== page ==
Leoturetsky, I should have made that more clear in my post.

With a dedicated ground attached to your wall outlet (the ground screw) and running to a dedicated ground rod, the "original" ground wire within the Romex becomes useless.

By simply clipping it back BUT attaching the other end to the breaker panel, you get a little additional benefit.
Albert, I'll probably wind up running three lines to my audio system (amp, analog, digital). I should have one common ground for all three lines separate of the house ground, right? I don't want three rods for the three lines as that would/could produce a ground loop, right? I also see what you're saying about leaving the neutral wire in tact but unconnected. I was just being dense.

All three lines to your audio system should have one common ground.

On my system I achieved "preferential" grounding for the stereo. This is achieved by driving a copper ground rod deep in the earth, or using an existing copper cold water pipe. Keep these dedicated ground runs as short as possible.

Then run another wire ( I used 6 gauge ) from that same copper ground rod or copper water pipe, BACK to the ground for the house.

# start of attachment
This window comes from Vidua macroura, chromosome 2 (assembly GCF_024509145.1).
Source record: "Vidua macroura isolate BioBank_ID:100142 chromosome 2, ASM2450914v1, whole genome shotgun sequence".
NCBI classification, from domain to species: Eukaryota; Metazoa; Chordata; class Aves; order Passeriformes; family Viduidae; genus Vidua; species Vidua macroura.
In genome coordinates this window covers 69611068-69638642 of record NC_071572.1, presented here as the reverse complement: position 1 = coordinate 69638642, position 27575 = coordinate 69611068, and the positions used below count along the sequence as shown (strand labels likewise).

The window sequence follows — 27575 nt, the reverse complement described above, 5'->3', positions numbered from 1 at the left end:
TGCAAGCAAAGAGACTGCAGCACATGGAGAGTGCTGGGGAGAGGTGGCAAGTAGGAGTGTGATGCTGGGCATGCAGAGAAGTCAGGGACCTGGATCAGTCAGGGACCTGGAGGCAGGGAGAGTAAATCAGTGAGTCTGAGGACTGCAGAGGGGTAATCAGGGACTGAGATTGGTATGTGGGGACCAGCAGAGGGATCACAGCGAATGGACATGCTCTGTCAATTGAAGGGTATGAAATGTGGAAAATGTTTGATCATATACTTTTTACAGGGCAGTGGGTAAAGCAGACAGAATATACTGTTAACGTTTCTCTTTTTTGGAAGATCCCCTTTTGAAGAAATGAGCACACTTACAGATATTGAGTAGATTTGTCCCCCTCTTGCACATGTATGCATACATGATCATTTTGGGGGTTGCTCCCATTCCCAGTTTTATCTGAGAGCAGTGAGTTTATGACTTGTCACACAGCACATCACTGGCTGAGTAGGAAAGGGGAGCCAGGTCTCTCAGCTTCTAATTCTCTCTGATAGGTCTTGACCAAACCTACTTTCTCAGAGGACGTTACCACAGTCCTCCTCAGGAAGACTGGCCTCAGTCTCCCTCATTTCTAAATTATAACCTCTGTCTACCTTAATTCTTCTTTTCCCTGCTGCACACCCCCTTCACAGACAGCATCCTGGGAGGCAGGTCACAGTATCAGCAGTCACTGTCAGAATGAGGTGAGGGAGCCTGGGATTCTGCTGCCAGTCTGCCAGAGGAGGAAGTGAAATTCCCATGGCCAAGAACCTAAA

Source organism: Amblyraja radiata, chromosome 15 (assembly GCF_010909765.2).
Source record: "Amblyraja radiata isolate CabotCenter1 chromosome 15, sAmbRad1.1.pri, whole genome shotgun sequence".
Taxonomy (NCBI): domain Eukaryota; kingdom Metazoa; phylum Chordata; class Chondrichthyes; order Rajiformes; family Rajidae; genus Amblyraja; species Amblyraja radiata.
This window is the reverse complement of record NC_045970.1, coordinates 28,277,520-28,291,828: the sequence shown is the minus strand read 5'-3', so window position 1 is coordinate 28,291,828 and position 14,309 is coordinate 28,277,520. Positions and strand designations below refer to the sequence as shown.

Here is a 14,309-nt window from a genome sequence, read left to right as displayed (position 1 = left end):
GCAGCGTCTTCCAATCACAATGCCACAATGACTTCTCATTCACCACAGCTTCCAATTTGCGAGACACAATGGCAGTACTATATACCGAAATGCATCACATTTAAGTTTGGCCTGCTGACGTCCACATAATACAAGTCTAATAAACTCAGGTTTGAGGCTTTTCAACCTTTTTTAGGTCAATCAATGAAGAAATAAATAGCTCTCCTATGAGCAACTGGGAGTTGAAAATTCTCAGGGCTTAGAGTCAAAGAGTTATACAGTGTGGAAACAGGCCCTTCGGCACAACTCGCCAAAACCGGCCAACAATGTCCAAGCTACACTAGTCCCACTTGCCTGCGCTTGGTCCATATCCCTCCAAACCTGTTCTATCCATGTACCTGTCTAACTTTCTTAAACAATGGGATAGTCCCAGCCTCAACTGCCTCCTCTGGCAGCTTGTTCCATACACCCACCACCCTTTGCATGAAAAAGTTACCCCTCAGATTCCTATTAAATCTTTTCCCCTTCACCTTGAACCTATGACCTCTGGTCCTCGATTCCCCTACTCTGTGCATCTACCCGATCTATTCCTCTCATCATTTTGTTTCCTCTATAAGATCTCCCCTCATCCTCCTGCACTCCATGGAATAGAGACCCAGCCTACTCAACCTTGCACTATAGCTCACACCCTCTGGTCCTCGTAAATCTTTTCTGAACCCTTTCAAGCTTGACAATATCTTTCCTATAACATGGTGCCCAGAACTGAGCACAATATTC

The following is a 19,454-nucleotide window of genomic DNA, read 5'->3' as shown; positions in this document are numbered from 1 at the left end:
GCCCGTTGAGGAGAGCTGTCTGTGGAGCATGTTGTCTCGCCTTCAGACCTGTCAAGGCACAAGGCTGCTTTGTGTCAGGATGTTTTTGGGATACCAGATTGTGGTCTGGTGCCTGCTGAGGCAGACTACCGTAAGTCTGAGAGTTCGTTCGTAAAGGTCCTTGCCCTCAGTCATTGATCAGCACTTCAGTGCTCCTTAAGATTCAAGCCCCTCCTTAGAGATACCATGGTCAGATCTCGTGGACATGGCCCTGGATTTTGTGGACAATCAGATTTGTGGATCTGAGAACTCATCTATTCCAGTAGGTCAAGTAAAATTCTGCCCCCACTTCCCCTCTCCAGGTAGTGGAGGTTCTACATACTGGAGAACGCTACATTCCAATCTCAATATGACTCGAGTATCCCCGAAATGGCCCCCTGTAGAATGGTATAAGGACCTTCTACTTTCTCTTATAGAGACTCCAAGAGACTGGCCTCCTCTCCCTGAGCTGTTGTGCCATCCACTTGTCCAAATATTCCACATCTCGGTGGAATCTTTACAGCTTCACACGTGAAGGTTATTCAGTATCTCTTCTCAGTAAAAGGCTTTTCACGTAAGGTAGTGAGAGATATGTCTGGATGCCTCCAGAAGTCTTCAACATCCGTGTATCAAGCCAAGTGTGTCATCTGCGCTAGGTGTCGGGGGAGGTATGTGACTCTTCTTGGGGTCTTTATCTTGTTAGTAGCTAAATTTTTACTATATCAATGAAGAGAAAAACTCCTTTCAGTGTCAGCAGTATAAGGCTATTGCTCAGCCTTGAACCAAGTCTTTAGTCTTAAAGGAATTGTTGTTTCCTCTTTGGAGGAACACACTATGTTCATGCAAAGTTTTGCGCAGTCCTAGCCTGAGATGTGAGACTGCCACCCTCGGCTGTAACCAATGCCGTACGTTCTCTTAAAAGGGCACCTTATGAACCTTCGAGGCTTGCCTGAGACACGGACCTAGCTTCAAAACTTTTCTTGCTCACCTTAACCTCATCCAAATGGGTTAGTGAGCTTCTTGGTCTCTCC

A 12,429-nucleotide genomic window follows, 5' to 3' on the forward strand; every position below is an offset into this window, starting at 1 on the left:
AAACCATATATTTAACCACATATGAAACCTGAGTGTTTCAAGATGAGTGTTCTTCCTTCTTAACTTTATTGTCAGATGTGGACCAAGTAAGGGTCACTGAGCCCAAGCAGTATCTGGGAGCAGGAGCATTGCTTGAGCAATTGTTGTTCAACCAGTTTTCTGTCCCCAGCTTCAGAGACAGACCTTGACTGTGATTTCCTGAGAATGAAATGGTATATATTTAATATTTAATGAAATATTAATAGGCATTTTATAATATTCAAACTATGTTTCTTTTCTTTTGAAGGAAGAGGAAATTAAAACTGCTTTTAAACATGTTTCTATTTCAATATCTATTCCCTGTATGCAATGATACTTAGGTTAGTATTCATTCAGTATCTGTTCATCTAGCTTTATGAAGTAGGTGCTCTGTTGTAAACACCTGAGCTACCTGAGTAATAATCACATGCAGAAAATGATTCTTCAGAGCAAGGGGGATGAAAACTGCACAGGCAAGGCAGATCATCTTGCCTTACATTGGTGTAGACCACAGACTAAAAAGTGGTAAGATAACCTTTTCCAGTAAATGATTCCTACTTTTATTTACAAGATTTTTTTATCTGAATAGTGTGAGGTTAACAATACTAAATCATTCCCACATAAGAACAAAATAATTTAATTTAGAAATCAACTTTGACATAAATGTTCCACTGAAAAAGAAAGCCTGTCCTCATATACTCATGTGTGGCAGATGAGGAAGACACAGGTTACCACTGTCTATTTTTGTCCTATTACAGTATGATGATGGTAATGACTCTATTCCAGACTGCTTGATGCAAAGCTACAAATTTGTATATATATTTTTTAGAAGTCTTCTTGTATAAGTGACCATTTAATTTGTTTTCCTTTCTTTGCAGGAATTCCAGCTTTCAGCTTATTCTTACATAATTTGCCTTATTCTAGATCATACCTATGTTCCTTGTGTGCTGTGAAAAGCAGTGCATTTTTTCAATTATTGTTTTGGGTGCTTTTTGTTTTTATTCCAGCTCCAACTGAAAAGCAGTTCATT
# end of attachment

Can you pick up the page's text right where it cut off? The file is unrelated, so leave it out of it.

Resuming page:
The stereo gets preferential ground by way of extremely short ground run, without ground potential and ground loop problems.

It is possible to experiment with the two grounds. You may listen with the grounds TOTALLY separate OR with the 6 gauge run between the dedicated run and whole house ground. The electrical code will favor tying the two together but I doubt your facing personal safety issues either way. The equipment could suffer from a catastrophic event, but the possibilities are so endless that it could fill another thread.

A word of advice if you are on a pier and beam foundation. Purchase a bus bar like those found in a breaker panel. Attach it to a copper ground clamp and attach the whole rig to the dedicated ground.

If you add additional dedicated runs to the stereo, their dedicated grounds attach to an open slot in the bus bar.

Last, saturate the copper wire connections, the screws and clamp at the bus bar with Oxguard, Cramalin or other oxidation retardant material.

Wrap the entire thing HEAVY with Scotch 2228 rubber mastic. This is a thick stretchy rubber seal (adhesive one side) that remains pliable and is pretty much water and insect proof. The connections should maintain their conductivity for many years before needing attention.